Jesus was certainly among that handful. Jesus saw physical and spiritually hungry people and had compassion on them.  Seeing that they were starved for some good news Jesus sat down among them. Taking two fish and five loaves of bread, he fed them.  That is an incredible miracle, but so is the miracle of Columbia Heights.  Both Jesus and the members of The Church of the Savior base their lives on the good news that God is a compassionate God.  Jesus the obedient servant did not cling to his divinity but emptied himself for the sake of all humankind.  Likewise we, God’s obedient servants, can live as a manifestation of God’s compassion by emptying our lives for the sake of another.  This compassion will become the foundation of our faith, the basis of our hope and the source of our love.  Through our grateful actions, those around us will see a glimpse of God’s new heaven and new earth.  We will give them a taste of living bread. We will give them a vision that will last longer than a meal.
                        To God be the Glory,   Amen.

Sunday, July 15, 2012

Dancing in Your Ephod

II Samuel 6:1-19

        The scripture this morning is such an incredible story it screams out for any number of headlines.  “Man touches holy relic and dies”.  “Husband embarrasses wife while dancing in his underwear”.  Whichever way you look at it, this is an incredible story.  The question is what significance does it have for us?  The Ark of the Covenant is a Jewish, not Christian relic.  Dancing, if one is properly dressed, doesn’t seem to be a theological issue for most Presbyterians.  Perhaps this is an interesting moment in the history of Israel, but what difference does it make where the Ark resides?
        First, we have to move past the idea that the Old Testament is no more than an account of the history of Israel.  The Bible is a theological, not historical book.  The writers of the Old Testament were trying to understand the presence of God in the midst of their confused lives.  Therefore the books of Samuel are not an account of the house of David as much as they are an attempt to legitimize the actions of David with the desires of God. The Books of Samuel are the blue print of how to be a faithful, God-fearing monarch.   Even more important, this is a theological treatise, which takes seriously the holiness and mystery of a God.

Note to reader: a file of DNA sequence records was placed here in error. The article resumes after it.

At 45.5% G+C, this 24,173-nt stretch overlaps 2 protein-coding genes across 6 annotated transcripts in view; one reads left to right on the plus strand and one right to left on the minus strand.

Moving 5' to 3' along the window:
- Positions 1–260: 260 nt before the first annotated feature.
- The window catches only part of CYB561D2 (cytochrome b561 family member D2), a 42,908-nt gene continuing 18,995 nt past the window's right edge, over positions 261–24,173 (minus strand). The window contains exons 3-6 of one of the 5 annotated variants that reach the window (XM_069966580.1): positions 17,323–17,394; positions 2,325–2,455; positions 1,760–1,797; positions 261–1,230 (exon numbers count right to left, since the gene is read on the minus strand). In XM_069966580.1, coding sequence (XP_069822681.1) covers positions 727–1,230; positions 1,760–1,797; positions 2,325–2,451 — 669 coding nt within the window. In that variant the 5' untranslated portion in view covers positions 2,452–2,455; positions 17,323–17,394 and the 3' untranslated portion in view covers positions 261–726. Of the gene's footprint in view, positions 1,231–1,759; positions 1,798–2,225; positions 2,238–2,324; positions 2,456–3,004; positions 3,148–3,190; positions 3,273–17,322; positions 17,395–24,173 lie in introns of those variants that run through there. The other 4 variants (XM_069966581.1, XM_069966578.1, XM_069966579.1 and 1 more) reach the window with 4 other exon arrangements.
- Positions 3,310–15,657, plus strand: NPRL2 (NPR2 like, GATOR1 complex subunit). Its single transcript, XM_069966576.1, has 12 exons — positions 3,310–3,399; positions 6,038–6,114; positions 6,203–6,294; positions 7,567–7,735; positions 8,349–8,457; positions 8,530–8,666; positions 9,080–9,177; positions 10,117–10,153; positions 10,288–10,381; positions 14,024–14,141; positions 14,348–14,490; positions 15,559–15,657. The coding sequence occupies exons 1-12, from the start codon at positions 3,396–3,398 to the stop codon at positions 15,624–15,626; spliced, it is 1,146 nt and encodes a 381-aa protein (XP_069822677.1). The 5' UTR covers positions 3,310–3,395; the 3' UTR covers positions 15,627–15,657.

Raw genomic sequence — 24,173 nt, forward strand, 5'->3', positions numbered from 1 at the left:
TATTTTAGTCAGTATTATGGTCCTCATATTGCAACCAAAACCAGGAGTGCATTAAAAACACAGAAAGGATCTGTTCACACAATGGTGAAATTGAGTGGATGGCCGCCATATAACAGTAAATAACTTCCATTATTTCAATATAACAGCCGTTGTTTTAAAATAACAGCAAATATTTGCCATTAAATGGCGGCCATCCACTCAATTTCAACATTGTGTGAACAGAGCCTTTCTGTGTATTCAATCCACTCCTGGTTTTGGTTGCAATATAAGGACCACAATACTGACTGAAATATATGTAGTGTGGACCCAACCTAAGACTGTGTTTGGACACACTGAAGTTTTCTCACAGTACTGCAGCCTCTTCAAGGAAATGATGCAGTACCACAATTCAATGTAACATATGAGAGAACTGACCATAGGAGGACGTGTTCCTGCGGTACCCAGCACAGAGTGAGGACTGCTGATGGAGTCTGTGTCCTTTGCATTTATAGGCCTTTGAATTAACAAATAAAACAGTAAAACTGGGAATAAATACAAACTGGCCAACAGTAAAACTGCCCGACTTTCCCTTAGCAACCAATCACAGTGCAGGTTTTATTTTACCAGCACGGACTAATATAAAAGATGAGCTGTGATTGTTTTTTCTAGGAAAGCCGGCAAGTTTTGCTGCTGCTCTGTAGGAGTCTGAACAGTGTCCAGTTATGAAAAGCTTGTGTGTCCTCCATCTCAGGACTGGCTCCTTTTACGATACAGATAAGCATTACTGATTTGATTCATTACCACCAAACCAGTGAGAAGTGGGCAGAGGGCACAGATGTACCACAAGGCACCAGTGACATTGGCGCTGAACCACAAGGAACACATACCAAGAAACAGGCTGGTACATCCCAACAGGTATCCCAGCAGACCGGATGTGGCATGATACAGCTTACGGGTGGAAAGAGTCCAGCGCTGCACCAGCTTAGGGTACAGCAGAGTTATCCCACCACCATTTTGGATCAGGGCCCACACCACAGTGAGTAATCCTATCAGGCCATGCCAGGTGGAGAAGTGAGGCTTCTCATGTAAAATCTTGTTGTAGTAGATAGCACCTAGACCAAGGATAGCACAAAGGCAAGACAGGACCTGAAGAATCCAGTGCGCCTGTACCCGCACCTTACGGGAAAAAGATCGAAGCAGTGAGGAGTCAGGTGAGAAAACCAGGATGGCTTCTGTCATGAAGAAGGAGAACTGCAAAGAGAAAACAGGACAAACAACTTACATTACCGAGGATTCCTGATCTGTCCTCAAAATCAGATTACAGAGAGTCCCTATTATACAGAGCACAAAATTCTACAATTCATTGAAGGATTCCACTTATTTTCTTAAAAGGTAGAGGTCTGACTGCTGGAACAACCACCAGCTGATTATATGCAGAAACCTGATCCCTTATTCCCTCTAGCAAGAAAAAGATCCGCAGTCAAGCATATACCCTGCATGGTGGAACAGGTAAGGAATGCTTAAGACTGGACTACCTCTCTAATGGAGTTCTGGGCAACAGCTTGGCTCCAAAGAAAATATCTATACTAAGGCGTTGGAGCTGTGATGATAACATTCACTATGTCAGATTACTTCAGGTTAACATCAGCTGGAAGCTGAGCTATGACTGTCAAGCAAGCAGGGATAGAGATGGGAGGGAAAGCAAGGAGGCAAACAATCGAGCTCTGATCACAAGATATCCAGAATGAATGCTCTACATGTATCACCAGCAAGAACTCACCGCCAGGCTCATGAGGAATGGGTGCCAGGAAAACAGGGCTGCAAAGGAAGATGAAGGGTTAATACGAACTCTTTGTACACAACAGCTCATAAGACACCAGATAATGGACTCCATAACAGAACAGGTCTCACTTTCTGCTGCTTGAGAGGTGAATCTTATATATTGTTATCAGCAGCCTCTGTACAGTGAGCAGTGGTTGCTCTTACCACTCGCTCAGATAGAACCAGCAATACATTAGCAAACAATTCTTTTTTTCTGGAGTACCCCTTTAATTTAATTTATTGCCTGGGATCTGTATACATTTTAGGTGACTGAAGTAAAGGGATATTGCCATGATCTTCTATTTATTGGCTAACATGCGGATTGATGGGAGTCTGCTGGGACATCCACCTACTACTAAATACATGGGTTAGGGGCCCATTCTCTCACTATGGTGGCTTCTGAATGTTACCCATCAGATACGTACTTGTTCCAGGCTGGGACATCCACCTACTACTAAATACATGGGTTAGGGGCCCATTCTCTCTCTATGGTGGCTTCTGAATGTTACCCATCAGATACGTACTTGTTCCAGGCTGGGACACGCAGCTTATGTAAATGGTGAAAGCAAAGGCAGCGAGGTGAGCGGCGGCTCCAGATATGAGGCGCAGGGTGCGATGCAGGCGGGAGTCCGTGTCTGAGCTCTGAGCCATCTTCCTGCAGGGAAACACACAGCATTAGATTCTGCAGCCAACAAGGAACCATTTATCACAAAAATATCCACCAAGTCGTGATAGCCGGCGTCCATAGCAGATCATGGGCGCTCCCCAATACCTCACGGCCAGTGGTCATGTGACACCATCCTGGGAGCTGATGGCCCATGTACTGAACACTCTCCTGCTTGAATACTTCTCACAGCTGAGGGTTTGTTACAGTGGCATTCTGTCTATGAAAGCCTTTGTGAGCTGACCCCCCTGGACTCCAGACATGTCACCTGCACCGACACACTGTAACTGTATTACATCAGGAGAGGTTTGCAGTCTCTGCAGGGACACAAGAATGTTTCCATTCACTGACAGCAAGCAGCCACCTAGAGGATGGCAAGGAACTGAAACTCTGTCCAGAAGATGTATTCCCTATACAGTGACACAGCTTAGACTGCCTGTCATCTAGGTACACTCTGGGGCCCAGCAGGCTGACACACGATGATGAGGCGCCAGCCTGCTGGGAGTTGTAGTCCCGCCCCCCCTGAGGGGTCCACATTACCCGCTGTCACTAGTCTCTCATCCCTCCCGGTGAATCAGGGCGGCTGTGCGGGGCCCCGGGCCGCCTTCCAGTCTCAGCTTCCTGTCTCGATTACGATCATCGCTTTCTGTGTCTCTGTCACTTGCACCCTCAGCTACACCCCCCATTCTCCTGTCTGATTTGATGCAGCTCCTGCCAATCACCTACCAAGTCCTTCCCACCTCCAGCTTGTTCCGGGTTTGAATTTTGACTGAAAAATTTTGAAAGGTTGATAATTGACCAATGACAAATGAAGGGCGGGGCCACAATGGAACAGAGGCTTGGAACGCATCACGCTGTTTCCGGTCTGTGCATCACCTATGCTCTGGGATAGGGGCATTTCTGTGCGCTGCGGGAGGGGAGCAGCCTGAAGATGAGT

Let’s begin with the obvious questions.  What the heck is the Ark of the Covenant?  Why did David want to move it to Jerusalem?  Why did Uzzah die?  Why was Michal critical of David’s moves on the dance floor?
        Thanks to Harrison Ford and Stephen Spielberg I suspect most of you know quite a bit about the Ark of the Covenant.  Biblical Scholars are not certain when the Ark came into existence but it plays a major role in the Israelites understanding of Yahweh.  Some feel the Ark contained the original Laws of Moses.  Others believe that its origin was during the period of the Judges.  Regardless, all agree that the Ark was significant in three distinct ways. (1) There is essential association with Yahweh and the Ark.  It is seen as the resting place of God. It was believed that God never strayed far from this box.  If the Ark traveled with the people, God was with them. (2) The Ark had the power to win victories in battle.  In FIrst Samuel 4 Israel is defeated by the Philistines. It was believed the battle was lost because the Ark had been left behind.  (3) The Ark had the power to unify or destroy a nation.  In First Samuel, the Philistines captured the Ark and had it removed from its initial resting place at Shiloh.  Soon after they captured the Holy Relic, a plague broke out in the Philistine camp. Afraid for their lives, they took it to the Beth-shemesh and left it to be reclaimed by Israel.  David seized this opportunity to have the Ark placed in Jerusalem.